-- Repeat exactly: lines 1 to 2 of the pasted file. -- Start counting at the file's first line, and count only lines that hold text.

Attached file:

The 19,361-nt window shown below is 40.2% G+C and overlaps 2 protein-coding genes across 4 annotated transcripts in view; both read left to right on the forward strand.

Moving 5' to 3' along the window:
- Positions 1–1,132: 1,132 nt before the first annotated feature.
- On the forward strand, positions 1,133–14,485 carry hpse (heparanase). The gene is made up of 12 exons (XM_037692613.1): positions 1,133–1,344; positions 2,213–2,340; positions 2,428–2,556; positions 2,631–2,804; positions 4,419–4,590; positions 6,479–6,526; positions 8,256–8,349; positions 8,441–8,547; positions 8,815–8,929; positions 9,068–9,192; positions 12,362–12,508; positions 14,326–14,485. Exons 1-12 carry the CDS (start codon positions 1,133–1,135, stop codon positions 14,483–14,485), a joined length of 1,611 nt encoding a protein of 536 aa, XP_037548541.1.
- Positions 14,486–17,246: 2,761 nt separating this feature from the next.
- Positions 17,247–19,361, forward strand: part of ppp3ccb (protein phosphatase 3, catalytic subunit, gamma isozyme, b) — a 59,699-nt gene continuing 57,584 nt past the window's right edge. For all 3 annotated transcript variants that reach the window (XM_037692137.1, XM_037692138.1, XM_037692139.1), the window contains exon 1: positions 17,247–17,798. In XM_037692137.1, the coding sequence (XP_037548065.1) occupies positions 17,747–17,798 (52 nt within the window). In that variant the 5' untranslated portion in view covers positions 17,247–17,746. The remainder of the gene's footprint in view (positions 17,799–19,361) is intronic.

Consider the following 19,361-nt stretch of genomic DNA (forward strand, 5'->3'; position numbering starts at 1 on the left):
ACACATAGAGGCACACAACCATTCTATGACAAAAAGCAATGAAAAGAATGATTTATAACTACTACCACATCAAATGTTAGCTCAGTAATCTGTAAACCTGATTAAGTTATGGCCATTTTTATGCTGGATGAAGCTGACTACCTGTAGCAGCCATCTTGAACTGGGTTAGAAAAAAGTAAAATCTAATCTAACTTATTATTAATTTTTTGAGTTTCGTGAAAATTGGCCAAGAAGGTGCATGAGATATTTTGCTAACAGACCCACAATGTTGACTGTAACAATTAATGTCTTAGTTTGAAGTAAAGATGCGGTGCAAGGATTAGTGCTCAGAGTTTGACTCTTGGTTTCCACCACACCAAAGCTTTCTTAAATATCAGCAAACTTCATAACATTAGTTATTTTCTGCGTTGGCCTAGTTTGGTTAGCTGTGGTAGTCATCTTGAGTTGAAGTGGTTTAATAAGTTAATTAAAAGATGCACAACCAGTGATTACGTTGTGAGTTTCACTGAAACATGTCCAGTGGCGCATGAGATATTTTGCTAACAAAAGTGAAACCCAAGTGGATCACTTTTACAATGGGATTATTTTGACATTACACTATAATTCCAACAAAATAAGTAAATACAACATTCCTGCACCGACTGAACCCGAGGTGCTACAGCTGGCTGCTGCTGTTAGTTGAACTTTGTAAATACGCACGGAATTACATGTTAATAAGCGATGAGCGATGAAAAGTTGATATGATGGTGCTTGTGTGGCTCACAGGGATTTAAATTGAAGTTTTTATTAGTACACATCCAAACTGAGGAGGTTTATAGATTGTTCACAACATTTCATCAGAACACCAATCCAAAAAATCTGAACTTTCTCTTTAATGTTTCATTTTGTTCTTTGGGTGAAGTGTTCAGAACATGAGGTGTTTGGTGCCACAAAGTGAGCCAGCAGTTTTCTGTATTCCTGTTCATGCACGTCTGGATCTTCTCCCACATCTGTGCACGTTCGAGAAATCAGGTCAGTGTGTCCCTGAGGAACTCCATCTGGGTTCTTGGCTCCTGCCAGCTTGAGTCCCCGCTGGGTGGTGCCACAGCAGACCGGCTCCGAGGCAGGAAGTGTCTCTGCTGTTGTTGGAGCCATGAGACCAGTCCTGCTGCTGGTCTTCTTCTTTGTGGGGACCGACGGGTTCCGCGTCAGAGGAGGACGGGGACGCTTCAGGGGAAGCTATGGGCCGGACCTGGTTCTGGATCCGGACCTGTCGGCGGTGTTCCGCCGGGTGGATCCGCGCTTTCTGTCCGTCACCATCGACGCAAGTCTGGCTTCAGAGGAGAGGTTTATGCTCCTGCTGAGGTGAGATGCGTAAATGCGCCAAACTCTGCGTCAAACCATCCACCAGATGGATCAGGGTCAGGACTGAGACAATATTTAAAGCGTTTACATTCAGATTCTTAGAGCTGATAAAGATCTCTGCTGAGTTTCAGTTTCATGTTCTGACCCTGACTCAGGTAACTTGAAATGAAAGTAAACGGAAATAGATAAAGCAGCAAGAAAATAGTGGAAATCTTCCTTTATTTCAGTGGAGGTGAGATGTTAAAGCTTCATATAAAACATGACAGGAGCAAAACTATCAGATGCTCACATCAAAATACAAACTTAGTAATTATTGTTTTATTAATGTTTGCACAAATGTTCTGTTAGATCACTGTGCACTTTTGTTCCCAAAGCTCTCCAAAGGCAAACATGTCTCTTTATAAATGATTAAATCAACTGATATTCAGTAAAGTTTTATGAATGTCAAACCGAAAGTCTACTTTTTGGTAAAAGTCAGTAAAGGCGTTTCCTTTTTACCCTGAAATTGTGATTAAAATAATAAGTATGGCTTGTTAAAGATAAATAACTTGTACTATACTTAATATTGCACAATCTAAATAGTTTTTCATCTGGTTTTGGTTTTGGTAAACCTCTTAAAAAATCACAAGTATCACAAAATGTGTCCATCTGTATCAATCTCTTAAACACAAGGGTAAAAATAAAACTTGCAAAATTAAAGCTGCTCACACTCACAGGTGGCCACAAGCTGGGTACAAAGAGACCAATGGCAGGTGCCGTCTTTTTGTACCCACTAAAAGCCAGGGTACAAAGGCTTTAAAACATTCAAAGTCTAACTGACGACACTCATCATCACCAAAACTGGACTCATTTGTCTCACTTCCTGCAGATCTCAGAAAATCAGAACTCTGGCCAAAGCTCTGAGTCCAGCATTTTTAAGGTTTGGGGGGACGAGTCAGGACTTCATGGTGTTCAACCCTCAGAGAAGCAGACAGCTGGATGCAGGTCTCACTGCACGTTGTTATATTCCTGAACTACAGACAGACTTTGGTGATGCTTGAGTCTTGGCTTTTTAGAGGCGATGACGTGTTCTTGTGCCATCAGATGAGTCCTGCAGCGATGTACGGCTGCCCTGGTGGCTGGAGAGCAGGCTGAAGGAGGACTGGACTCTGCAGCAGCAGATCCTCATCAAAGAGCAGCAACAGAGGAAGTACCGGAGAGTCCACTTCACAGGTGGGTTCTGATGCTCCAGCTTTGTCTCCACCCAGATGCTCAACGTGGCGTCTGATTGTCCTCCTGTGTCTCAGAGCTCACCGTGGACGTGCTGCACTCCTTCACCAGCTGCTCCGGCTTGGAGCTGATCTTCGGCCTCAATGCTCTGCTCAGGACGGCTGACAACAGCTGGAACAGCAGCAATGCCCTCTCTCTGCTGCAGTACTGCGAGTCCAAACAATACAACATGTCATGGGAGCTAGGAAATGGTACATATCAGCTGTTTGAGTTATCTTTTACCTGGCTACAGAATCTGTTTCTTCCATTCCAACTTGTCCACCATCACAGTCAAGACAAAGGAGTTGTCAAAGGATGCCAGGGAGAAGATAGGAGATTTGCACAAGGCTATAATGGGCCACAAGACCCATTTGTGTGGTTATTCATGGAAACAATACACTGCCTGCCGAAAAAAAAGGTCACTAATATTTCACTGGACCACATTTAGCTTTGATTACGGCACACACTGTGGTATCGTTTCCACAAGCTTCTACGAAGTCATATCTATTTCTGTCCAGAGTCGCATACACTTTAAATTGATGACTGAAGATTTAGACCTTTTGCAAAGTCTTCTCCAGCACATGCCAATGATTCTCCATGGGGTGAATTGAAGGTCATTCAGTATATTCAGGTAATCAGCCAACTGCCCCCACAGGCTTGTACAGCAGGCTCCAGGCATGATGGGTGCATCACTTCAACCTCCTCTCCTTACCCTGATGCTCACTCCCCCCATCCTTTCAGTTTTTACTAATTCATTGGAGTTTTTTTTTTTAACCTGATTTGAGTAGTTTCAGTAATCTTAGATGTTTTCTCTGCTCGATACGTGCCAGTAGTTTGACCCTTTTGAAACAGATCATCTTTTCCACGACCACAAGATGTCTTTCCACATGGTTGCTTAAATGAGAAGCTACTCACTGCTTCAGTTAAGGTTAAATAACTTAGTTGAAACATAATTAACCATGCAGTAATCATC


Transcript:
The 19,361-nt window shown below is 40.2% G+C and overlaps 2 protein-coding genes across 4 annotated transcripts in view; both read left to right on the forward strand.

Moving 5' to 3' along the window: